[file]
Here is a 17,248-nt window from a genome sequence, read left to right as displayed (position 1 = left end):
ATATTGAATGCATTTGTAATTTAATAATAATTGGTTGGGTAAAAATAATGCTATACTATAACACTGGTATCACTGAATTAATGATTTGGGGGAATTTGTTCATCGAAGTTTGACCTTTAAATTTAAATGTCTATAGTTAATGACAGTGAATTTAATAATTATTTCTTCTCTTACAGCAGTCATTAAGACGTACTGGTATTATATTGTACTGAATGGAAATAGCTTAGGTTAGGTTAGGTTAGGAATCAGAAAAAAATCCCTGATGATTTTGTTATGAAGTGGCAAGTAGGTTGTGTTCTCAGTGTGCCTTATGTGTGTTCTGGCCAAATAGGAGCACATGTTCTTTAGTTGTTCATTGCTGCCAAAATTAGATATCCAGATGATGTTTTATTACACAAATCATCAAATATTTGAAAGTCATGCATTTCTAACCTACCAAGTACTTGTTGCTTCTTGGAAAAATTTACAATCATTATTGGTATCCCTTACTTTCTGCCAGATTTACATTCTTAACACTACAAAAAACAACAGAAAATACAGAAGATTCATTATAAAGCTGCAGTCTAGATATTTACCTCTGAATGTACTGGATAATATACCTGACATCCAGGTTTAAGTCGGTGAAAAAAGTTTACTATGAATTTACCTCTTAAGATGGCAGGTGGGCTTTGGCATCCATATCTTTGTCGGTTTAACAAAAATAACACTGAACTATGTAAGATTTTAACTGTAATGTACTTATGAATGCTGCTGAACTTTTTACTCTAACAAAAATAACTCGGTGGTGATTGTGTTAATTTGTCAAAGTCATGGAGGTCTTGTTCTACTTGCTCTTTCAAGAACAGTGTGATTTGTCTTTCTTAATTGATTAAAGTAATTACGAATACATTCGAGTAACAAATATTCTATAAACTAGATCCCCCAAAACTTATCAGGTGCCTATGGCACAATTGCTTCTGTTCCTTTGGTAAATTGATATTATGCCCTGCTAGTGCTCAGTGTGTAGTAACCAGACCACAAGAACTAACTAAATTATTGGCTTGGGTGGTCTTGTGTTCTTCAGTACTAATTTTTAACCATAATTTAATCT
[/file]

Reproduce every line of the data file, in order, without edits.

Here is a 17,248-nt window from a genome sequence, read left to right as displayed (position 1 = left end):
ATATTGAATGCATTTGTAATTTAATAATAATTGGTTGGGTAAAAATAATGCTATACTATAACACTGGTATCACTGAATTAATGATTTGGGGGAATTTGTTCATCGAAGTTTGACCTTTAAATTTAAATGTCTATAGTTAATGACAGTGAATTTAATAATTATTTCTTCTCTTACAGCAGTCATTAAGACGTACTGGTATTATATTGTACTGAATGGAAATAGCTTAGGTTAGGTTAGGTTAGGAATCAGAAAAAAATCCCTGATGATTTTGTTATGAAGTGGCAAGTAGGTTGTGTTCTCAGTGTGCCTTATGTGTGTTCTGGCCAAATAGGAGCACATGTTCTTTAGTTGTTCATTGCTGCCAAAATTAGATATCCAGATGATGTTTTATTACACAAATCATCAAATATTTGAAAGTCATGCATTTCTAACCTACCAAGTACTTGTTGCTTCTTGGAAAAATTTACAATCATTATTGGTATCCCTTACTTTCTGCCAGATTTACATTCTTAACACTACAAAAAACAACAGAAAATACAGAAGATTCATTATAAAGCTGCAGTCTAGATATTTACCTCTGAATGTACTGGATAATATACCTGACATCCAGGTTTAAGTCGGTGAAAAAAGTTTACTATGAATTTACCTCTTAAGATGGCAGGTGGGCTTTGGCATCCATATCTTTGTCGGTTTAACAAAAATAACACTGAACTATGTAAGATTTTAACTGTAATGTACTTATGAATGCTGCTGAACTTTTTACTCTAACAAAAATAACTCGGTGGTGATTGTGTTAATTTGTCAAAGTCATGGAGGTCTTGTTCTACTTGCTCTTTCAAGAACAGTGTGATTTGTCTTTCTTAATTGATTAAAGTAATTACGAATACATTCGAGTAACAAATATTCTATAAACTAGATCCCCCAAAACTTATCAGGTGCCTATGGCACAATTGCTTCTGTTCCTTTGGTAAATTGATATTATGCCCTGCTAGTGCTCAGTGTGTAGTAACCAGACCACAAGAACTAACTAAATTATTGGCTTGGGTGGTCTTGTGTTCTTCAGTACTAATTTTTAACCATAATTTAATCT